This ELCA Social Statement, adopted over 20 years ago is as valid today as then, and valuable, needed, in the public conversation, particularly given the assault of anti-abortion legislation sweeping across the nation from state to state. What is the fear? Why is Governor Perry determined to “win”? Do the primarily white male legislators fear losing control? Losing political contributions? Do men fear losing out to women who really do need freedom for health care of their own bodies?
The radical nature of forced vaginal ultrasounds becomes a weapon to “win a war.” But what war? And who is the enemy? I am a woman of faith who cherishes birth and children and this nation. And I am afraid of the fear that would violate and victimize women and children.
There have been a few legislative initiatives to require equal restrictions upon men’s bodies and sexual freedoms, but most have been received in jest. Seriously, conception needs both sperm and egg. What if across this nation, state by state, we worked together for responsible, loving, caring conception? Instead, deeply rooted fear has manifest itself in erroneous information that a woman’s body somehow “takes care of the situation” in the case of rape. Legislation rules to punish the incest and rape victim with little mention of legislation to punish those who rape or perpetrate incest. Men who have sex outside of monogamous marriage are also a danger. Where are the advertisements with that warning alongside those that boost testosterone?
The ELCA Social Statement on Abortion: “A woman should not be morally obligated to carry the resulting pregnancy to term if the pregnancy occurs when both parties do not participate willingly in sexual intercourse. This is especially true in cases of rape and incest. This can also be the case in some situations in which women are so dominated and oppressed that they have no choice regarding sexual intercourse and little access to contraceptives. Some conceptions occur under dehumanizing conditions that are contrary to God's purposes.”
What would it mean to promote sex education for young men and women that is accurate and positive and includes the faith foundations of all, not just some people on the religious right?
The ELCA Social Statement on Abortion: “Marriage is the appropriate context for sexual intercourse. This continues to be the position of this church. We affirm that the goodness of sexual intercourse goes beyond its procreative purpose. Whenever sexual intercourse occurs apart from the intent to conceive, the use of contraceptives is the responsibility of the man and of the woman”.
And: “Our congregations and church schools ought to provide sex education in the context of the Christian faith. Such education, beginning in the elementary years, needs to emphasize values such as responsibility, mutuality, and abstinence from sexual intercourse outside of marriage. Parents should also be prepared to teach sexual responsibility to their children in the home. It is especially important that young men and young women be taught to exercise their sexuality responsibly.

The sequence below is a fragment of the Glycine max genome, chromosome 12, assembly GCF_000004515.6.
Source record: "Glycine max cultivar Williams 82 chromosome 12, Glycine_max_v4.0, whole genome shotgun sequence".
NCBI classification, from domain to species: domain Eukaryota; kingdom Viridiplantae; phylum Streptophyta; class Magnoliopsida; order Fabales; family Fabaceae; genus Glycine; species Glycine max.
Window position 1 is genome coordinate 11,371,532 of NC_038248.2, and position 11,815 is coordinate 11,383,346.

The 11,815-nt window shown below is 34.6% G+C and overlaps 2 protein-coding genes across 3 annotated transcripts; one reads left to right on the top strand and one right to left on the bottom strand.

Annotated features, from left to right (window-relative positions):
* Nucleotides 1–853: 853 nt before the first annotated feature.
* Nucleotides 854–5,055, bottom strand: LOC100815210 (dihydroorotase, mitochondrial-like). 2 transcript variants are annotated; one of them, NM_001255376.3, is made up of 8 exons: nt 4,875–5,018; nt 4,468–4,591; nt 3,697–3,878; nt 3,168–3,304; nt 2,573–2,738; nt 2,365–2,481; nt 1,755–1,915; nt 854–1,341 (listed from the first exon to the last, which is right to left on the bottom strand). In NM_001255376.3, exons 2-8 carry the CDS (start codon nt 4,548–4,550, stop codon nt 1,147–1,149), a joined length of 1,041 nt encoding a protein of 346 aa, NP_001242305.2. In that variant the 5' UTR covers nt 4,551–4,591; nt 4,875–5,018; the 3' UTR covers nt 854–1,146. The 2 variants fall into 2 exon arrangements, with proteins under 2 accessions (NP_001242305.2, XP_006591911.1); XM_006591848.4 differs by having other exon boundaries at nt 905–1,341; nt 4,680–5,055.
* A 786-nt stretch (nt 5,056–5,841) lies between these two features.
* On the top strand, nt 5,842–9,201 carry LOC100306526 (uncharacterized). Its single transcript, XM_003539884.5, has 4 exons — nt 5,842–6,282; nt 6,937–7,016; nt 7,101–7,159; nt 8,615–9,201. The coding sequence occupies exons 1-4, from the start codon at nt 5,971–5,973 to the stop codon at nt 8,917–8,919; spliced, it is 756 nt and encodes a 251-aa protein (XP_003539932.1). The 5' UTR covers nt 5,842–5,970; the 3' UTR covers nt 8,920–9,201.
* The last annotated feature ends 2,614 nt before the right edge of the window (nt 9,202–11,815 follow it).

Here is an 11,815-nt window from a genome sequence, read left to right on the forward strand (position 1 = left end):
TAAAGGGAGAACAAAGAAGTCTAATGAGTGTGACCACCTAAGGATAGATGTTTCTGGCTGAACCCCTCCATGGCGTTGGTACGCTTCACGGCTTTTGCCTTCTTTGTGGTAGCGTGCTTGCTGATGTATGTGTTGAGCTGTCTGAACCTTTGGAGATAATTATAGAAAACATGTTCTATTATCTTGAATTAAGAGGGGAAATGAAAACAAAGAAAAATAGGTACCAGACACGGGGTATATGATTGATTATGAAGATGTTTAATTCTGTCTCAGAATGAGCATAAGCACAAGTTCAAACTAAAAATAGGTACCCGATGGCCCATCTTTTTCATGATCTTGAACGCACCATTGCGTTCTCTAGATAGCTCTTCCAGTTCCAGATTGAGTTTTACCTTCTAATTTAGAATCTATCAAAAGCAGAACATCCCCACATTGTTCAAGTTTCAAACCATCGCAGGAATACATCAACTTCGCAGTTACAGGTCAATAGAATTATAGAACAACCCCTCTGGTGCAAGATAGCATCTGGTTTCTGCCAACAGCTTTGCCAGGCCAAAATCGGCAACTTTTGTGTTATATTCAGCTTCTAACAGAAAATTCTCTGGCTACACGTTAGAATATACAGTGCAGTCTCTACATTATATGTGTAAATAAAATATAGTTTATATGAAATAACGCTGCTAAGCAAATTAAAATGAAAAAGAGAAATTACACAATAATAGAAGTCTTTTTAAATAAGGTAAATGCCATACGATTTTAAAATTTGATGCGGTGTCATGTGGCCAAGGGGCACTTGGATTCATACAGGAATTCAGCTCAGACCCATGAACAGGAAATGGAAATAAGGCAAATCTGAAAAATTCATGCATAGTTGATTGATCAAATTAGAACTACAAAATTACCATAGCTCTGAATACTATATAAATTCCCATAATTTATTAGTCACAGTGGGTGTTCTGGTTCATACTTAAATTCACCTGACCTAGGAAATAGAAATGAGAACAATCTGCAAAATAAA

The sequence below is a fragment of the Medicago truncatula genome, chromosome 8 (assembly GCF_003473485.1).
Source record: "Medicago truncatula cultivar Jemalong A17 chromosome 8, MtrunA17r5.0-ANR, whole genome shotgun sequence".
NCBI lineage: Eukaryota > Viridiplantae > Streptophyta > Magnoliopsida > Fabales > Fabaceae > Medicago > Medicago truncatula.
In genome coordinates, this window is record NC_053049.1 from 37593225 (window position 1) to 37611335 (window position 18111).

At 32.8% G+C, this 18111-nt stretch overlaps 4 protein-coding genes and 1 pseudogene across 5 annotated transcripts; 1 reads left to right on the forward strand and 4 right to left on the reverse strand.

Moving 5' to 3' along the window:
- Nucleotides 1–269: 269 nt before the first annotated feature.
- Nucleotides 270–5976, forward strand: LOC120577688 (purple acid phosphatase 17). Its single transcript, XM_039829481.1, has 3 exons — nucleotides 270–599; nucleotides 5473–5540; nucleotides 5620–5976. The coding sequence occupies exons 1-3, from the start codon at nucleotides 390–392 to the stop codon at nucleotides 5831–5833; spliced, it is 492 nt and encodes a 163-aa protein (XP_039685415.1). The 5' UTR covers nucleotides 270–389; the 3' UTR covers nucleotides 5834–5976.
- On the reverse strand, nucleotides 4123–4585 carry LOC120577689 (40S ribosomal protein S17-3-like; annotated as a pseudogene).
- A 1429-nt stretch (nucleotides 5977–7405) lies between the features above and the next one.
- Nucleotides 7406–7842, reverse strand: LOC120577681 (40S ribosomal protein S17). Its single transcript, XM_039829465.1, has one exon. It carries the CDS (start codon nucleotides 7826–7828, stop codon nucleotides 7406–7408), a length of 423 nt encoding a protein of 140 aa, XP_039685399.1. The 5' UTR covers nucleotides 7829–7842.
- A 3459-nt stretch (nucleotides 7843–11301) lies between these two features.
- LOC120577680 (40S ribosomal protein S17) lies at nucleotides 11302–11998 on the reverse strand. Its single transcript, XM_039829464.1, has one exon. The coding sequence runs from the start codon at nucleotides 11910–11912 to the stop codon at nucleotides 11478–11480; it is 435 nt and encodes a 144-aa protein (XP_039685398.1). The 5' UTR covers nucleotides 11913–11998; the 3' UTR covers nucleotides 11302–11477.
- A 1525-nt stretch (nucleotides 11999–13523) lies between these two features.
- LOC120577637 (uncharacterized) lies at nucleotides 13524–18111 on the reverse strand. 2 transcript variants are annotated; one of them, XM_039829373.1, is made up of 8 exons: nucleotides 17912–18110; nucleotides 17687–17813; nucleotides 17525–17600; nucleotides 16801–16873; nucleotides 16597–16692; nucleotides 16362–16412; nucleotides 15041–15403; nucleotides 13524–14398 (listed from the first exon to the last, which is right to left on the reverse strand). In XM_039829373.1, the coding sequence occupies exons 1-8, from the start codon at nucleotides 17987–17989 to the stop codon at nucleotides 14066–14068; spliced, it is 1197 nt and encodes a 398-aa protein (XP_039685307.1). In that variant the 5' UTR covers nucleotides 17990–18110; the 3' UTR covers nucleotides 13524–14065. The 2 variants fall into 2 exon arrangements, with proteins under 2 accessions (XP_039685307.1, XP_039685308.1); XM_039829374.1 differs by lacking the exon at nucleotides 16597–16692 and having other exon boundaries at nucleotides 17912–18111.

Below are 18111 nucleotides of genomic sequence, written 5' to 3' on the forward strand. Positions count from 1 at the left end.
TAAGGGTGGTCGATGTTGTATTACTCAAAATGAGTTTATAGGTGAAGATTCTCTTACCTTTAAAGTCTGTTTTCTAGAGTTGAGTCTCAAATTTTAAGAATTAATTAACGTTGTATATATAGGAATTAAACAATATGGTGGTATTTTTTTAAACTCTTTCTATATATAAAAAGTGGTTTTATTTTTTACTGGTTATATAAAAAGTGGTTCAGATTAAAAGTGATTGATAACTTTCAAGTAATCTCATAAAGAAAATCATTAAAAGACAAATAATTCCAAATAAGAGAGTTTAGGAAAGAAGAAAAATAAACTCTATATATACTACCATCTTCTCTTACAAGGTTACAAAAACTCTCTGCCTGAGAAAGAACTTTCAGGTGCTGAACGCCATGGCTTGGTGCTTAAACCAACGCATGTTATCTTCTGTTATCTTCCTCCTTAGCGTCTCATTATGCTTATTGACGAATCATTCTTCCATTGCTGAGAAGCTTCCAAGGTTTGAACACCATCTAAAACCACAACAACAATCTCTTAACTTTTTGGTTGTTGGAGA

And: “Because this church recognizes parenthood as a vocation that women and men share, we should encourage and educate males, from an early age, to assume more responsibility for raising children. Congregations should provide parenting classes and support groups for fathers and for mothers.”
And, “Greater social responsibility for the care, welfare, and education of children and families is needed through such measures as access to quality, affordable health care, child care, and housing. Sufficient income support for family’s needs to be provided by employers, or, in the case of the unemployed, through government assistance. As a society we need to provide increased support for education, nutrition, and services that protect children from abuse and neglect.”
And, “Because parenthood is a vocation that women and men share, this church supports public and private initiatives to provide adequate maternity and paternity leaves, greater flexibility in the work place, and efforts to correct the disparity between the incomes of men and women.”
The Supreme Court Rulings handed down last week were diverse in content and outcome; however one could find a connecting theme of freedom and fear in them as well. Striking down the heart of the Voting Rights Bill of the Civil Rights Movement has huge implications. Voter Suppression is on the rise. Why fear the freedom of all to vote?Concerning Marriage Equality, there was the fear that marriage of LGBT people would diminish marriages of heterosexual people. Heterosexual people do not need to be afraid of Gay and Lesbian people.
So what is the fear on this Fourth of July? Fear that if all people, of every color, ethnicity and creed vote, Caucasians will have less power? Fear that if women have access to health care and choice and become full partners with men, men will somehow have less control, less power?
Freedom for some needs to mean freedom for all. Of that we need not be afraid. Planned Parenthood, planned partnership. Freedom from fear.